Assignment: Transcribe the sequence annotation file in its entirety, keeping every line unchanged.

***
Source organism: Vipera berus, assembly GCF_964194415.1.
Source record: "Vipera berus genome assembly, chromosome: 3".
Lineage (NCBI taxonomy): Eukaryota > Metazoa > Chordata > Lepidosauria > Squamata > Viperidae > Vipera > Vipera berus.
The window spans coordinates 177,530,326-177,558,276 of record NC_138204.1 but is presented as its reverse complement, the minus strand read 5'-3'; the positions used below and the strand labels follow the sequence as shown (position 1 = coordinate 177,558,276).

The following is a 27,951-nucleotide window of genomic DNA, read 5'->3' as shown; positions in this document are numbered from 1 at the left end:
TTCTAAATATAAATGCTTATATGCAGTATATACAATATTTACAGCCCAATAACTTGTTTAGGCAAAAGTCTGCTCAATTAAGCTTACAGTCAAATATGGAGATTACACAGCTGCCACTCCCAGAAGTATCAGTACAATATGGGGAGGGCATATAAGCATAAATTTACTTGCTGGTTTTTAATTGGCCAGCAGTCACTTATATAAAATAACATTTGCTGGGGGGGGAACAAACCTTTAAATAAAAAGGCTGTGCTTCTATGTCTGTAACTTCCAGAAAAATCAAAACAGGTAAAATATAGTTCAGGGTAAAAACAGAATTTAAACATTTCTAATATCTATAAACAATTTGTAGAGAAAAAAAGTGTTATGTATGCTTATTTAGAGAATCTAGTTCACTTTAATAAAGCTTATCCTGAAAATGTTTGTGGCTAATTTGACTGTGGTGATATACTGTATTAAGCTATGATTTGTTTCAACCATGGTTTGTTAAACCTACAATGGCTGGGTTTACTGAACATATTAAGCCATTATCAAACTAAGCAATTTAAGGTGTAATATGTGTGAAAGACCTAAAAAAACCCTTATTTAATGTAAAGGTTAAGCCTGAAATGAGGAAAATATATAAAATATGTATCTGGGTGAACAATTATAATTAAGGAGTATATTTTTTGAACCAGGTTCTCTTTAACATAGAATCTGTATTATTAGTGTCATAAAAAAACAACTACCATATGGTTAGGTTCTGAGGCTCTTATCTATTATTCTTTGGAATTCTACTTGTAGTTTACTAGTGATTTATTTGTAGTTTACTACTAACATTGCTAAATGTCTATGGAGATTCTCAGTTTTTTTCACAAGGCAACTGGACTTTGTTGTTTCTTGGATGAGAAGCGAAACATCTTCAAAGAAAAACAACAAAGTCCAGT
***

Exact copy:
Source organism: Vipera berus, assembly GCF_964194415.1.
Source record: "Vipera berus genome assembly, chromosome: 3".
Lineage (NCBI taxonomy): Eukaryota > Metazoa > Chordata > Lepidosauria > Squamata > Viperidae > Vipera > Vipera berus.
The window spans coordinates 177,530,326-177,558,276 of record NC_138204.1 but is presented as its reverse complement, the minus strand read 5'-3'; the positions used below and the strand labels follow the sequence as shown (position 1 = coordinate 177,558,276).

The following is a 27,951-nucleotide window of genomic DNA, read 5'->3' as shown; positions in this document are numbered from 1 at the left end:
TTCTAAATATAAATGCTTATATGCAGTATATACAATATTTACAGCCCAATAACTTGTTTAGGCAAAAGTCTGCTCAATTAAGCTTACAGTCAAATATGGAGATTACACAGCTGCCACTCCCAGAAGTATCAGTACAATATGGGGAGGGCATATAAGCATAAATTTACTTGCTGGTTTTTAATTGGCCAGCAGTCACTTATATAAAATAACATTTGCTGGGGGGGGAACAAACCTTTAAATAAAAAGGCTGTGCTTCTATGTCTGTAACTTCCAGAAAAATCAAAACAGGTAAAATATAGTTCAGGGTAAAAACAGAATTTAAACATTTCTAATATCTATAAACAATTTGTAGAGAAAAAAAGTGTTATGTATGCTTATTTAGAGAATCTAGTTCACTTTAATAAAGCTTATCCTGAAAATGTTTGTGGCTAATTTGACTGTGGTGATATACTGTATTAAGCTATGATTTGTTTCAACCATGGTTTGTTAAACCTACAATGGCTGGGTTTACTGAACATATTAAGCCATTATCAAACTAAGCAATTTAAGGTGTAATATGTGTGAAAGACCTAAAAAAACCCTTATTTAATGTAAAGGTTAAGCCTGAAATGAGGAAAATATATAAAATATGTATCTGGGTGAACAATTATAATTAAGGAGTATATTTTTTGAACCAGGTTCTCTTTAACATAGAATCTGTATTATTAGTGTCATAAAAAAACAACTACCATATGGTTAGGTTCTGAGGCTCTTATCTATTATTCTTTGGAATTCTACTTGTAGTTTACTAGTGATTTATTTGTAGTTTACTACTAACATTGCTAAATGTCTATGGAGATTCTCAGTTTTTTTCACAAGGCAACTGGACTTTGTTGTTTCTTGGATGAGAAGCGAAACATCTTCAAAGAAAAACAACAAAGTCCAGT